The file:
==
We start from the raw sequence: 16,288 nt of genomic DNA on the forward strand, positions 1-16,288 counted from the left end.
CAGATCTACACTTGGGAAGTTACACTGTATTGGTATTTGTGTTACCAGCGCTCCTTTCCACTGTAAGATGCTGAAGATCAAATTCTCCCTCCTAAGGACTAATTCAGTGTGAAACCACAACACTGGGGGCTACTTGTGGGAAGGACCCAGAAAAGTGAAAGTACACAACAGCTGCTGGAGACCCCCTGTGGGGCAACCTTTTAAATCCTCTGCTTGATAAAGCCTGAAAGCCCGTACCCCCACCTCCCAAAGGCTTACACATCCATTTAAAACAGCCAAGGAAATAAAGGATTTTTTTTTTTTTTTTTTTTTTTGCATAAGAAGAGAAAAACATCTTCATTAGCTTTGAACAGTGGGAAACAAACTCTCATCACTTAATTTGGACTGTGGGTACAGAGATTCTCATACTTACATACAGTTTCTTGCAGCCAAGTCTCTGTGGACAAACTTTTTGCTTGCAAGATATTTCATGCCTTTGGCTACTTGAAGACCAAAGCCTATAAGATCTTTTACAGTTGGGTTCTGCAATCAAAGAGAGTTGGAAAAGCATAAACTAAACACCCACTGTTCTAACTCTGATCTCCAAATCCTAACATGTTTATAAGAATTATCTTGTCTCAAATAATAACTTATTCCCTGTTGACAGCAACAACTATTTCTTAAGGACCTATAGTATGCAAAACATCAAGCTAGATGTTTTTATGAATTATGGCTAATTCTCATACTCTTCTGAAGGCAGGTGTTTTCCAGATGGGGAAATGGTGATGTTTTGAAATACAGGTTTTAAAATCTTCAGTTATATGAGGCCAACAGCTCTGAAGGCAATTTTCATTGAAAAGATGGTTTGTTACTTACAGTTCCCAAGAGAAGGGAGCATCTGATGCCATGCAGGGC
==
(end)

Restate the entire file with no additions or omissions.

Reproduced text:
We start from the raw sequence: 16,288 nt of genomic DNA on the forward strand, positions 1-16,288 counted from the left end.
CAGATCTACACTTGGGAAGTTACACTGTATTGGTATTTGTGTTACCAGCGCTCCTTTCCACTGTAAGATGCTGAAGATCAAATTCTCCCTCCTAAGGACTAATTCAGTGTGAAACCACAACACTGGGGGCTACTTGTGGGAAGGACCCAGAAAAGTGAAAGTACACAACAGCTGCTGGAGACCCCCTGTGGGGCAACCTTTTAAATCCTCTGCTTGATAAAGCCTGAAAGCCCGTACCCCCACCTCCCAAAGGCTTACACATCCATTTAAAACAGCCAAGGAAATAAAGGATTTTTTTTTTTTTTTTTTTTTTTGCATAAGAAGAGAAAAACATCTTCATTAGCTTTGAACAGTGGGAAACAAACTCTCATCACTTAATTTGGACTGTGGGTACAGAGATTCTCATACTTACATACAGTTTCTTGCAGCCAAGTCTCTGTGGACAAACTTTTTGCTTGCAAGATATTTCATGCCTTTGGCTACTTGAAGACCAAAGCCTATAAGATCTTTTACAGTTGGGTTCTGCAATCAAAGAGAGTTGGAAAAGCATAAACTAAACACCCACTGTTCTAACTCTGATCTCCAAATCCTAACATGTTTATAAGAATTATCTTGTCTCAAATAATAACTTATTCCCTGTTGACAGCAACAACTATTTCTTAAGGACCTATAGTATGCAAAACATCAAGCTAGATGTTTTTATGAATTATGGCTAATTCTCATACTCTTCTGAAGGCAGGTGTTTTCCAGATGGGGAAATGGTGATGTTTTGAAATACAGGTTTTAAAATCTTCAGTTATATGAGGCCAACAGCTCTGAAGGCAATTTTCATTGAAAAGATGGTTTGTTACTTACAGTTCCCAAGAGAAGGGAGCATCTGATGCCATGCAGGGC